systems integration and enhanced customer service. An important lesson from this
research is that organisations need to view the e-banking initiative as a business
critical area rather that just a technical issue. They need to give attention to internal
integration, which may include channels, technology and business process integration,
and improving the overall services to their customers.

Keywords: Electronic Commerce, E-banking, Critical Success Factors, Case Study
Research, Information Systems Integration


Introduction

There have been significant developments in the structure of the UK financial
services sector in the past 30 years. According to Devlin (1995), until the early 1970s
functional demarcation was predominant with many regulator restrictions imposed,
one main consequence being limited competition both domestically and
internationally. As a result, there was heavy reliance on traditional branch based
delivery of financial services and little pressure for change. This changed gradually
with deregulation of the industry and the increasingly important role of information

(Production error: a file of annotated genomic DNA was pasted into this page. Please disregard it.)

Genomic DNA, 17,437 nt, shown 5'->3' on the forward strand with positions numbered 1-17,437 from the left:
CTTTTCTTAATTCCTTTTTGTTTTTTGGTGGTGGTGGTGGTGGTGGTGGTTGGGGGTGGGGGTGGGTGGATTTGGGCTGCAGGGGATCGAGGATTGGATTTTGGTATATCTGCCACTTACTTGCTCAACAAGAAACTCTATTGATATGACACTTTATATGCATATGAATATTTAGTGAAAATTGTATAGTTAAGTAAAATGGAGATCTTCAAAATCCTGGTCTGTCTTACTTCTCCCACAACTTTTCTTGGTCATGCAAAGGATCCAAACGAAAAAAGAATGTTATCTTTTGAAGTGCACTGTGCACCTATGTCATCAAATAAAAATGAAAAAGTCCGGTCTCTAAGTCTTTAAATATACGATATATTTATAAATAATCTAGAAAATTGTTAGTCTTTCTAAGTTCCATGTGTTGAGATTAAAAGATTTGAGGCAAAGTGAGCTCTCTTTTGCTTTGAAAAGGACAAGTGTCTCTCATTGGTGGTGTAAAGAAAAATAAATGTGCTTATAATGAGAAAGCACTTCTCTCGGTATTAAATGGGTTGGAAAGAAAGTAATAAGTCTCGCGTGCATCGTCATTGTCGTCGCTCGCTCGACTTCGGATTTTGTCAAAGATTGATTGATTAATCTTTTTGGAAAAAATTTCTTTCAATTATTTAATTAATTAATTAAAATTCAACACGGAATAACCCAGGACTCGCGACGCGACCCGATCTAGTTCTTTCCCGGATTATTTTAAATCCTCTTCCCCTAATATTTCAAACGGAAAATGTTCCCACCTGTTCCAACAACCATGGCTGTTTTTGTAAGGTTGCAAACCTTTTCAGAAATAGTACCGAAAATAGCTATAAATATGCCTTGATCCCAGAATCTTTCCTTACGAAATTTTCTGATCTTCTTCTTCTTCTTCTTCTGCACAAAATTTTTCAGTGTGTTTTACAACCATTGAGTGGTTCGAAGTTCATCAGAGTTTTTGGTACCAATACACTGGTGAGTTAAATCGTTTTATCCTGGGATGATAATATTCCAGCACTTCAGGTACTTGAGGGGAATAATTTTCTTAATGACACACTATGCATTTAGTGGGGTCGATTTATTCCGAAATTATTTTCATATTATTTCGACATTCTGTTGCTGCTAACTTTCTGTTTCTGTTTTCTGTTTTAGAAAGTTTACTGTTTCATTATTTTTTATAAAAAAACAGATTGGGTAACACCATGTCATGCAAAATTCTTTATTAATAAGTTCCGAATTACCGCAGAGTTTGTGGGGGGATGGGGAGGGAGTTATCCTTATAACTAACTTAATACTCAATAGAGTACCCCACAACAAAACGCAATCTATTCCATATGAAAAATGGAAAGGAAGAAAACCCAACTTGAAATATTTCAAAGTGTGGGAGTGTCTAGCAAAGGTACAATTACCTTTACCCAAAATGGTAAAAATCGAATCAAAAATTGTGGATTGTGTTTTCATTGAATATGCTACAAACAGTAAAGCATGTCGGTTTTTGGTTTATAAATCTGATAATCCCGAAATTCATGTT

technology brought stiffer competition and pressure for quick changes. However,
generally these early online financial services failed to get widespread acceptance and
were discontinued. With rapid growth of other types of electronic services mainly on
the Internet, since the mid 1990s banks have renewed their interest in electronic mode
of delivery (Daniel, 1999) and started offering most financial products such as current
accounts, saving accounts etc via the Internet and technology enabled channels which
are collectively called e-banking.
This paper is a presentation and discussion of the results of a questionnaire survey,
which was conducted to investigate the Critical Success Factors (CSFs) in e-banking.




The research is primarily concerned with the issues that were identified during the
literature review process (next section) where special emphasis is placed on the need